Better looking emails

The emails you get from Kerika, e.g. when someone assigns you to a card on a Task Board or Scrum Board, have gotten better:

  • The formatting is better: neater, cleaner, and there’s less verbose junk.
  • They are all sent from the same Sender Email — — so your mail clients (like Gmail) do a better job of clustering them in your Inbox.
  • They all have better footers, explaining why you are getting the email, and how to contact us. (In other words, they are better at conforming to the CAN-SPAM Act.)
  • They look better on mobile devices: the subject headers are easier to scan, so if the email is something you expected, it is easier to delete it unread.
  • We eliminated the use of our logo, which saves (every so slightly) on bandwidth, especially on mobile devices.


Bug, fixed: when you have a lot of boards open, you could run into problems

We found and fixed a problem that a small number of users were experiencing: if you had a lot of boards open at the same time — say around 40 — and you then used the URL of any of these boards in some context, e.g. by including it in a chat message, you could run up into a “502 Bad Gateway” server error.

This really was an unexpected edge case — we had never considered that people might be working on 40 boards at the same time, nor that they would routinely have so many boards open, but it turns out that for professional services firms that use Kerika to manage their different client engagements, this was actually not that unusual…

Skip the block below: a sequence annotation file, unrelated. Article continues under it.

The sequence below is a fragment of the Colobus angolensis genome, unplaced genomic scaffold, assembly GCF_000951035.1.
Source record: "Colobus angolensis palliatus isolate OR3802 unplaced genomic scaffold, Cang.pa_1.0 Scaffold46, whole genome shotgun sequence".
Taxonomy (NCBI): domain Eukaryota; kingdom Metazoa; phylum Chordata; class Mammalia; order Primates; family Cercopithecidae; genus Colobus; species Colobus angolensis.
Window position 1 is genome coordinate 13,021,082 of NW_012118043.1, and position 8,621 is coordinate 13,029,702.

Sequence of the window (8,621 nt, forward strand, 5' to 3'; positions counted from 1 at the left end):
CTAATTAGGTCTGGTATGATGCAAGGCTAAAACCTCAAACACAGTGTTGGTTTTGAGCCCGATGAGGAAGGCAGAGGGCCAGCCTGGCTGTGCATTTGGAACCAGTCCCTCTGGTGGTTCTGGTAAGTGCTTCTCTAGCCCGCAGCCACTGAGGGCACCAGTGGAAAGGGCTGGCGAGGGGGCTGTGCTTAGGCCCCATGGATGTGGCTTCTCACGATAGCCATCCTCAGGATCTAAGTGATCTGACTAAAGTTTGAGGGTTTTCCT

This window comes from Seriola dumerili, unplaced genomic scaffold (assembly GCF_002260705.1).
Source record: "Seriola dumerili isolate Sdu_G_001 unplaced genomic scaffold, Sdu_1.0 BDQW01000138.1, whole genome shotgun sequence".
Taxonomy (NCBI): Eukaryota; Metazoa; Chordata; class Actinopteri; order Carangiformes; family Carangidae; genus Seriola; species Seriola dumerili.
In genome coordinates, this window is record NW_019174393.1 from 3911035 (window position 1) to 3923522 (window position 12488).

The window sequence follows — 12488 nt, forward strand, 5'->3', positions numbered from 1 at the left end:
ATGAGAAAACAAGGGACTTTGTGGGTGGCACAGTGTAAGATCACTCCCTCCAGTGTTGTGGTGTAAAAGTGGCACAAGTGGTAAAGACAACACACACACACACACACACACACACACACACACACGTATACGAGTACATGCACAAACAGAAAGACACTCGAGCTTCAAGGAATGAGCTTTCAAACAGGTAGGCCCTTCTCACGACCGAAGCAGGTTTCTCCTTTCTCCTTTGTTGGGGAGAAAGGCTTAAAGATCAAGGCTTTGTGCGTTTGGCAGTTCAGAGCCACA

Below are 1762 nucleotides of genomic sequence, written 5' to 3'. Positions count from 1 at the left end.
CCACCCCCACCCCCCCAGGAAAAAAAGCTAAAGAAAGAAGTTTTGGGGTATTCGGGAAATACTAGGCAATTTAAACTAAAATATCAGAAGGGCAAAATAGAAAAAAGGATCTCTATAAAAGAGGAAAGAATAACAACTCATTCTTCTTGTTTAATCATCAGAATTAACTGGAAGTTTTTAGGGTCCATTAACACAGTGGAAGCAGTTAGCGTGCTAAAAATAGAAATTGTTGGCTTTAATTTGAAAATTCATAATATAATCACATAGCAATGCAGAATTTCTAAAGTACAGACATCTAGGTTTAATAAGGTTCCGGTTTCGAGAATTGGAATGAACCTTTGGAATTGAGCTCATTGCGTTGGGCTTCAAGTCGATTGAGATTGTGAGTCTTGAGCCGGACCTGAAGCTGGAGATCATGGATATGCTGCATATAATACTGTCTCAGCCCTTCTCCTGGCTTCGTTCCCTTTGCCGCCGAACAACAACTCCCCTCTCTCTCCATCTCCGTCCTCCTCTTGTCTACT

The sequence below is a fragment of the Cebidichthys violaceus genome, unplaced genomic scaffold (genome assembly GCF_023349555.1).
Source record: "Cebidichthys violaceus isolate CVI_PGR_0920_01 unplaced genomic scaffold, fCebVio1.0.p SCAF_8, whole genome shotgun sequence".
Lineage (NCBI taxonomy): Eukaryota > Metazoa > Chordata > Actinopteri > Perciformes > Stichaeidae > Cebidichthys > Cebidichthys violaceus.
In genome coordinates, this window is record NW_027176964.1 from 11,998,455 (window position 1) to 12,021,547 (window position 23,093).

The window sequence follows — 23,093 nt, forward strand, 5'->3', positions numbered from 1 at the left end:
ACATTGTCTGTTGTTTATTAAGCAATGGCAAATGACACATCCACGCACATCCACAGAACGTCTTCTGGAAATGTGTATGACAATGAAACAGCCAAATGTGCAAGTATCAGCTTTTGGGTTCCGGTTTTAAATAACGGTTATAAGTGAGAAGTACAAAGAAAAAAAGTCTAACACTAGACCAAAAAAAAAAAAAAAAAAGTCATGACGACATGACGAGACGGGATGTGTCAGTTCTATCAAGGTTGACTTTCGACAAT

The underlying problem was obscure: Kerika uses a cookie to keep track of which boards you currently have open.

This helps us restore your session perfectly if you exit Kerika and then return, e.g. by simply closing your browser or actually logging out and logging back in.

In the scenario where a user might have had 40 boards open, the cookie was becoming really, really large (as far as cookies go), and our Web server wasn’t set up to handle such large cookies.


Bug, fixed: handling references to websites that redirect to HTTPS

Some sites like use HTTPS all the time: every URL reference, whether to our website, within our application, or even to any article on this blog is automatically converted to a secure HTTPS session.

(We are not the only ones doing this: type in “” in your browser’s address bar, for example, and you will be automatically redirected to “” even though you didn’t type in “https”.)

Always using HTTPS is good security practice, but it can sometimes lead to problems for users: unless you are very familiar with a particular site, and also the type of person who plays close attention to these things, you might not understand this process.

And even if you did, you would still find it convenient to make short references to “” (or “”) instead of typing out “”.

When you include a URL in any part of a Kerika board’s contents, e.g. in a card’s details, it’s chat or its attachments (and the same goes for canvases), Kerika tries to get the title of that Web page so the URL reference is easier to read.

We found and fixed a bug related to this: in situations where the URL, as typed by the user, actually resulted in a redirect from the referenced website (typically a “301 permanent redirect” rather than a “302 temporary redirect”), Kerika wasn’t properly showing the Web site’s page title.

All fixed now.

AdBlock was messing up our website (even though we don’t serve ads!)

We discovered recently, to our considerable annoyance, that it is possible for AdBlock to mess up our website in a really serious way, even though we don’t serve up any advertisements of any sort (and never have.)

Here’s what was happening: when you use AdBlock, you have the option to add various lists of advertising sources. (You can find them here.)

One of these lists is from someone called fanboy.

If you subscribed to fanboy’s EasyList, for example, Kerika’s sign up page would not display the buttons for Kerika+Google and Kerika+Box:

AdBlock problems
AdBlock problems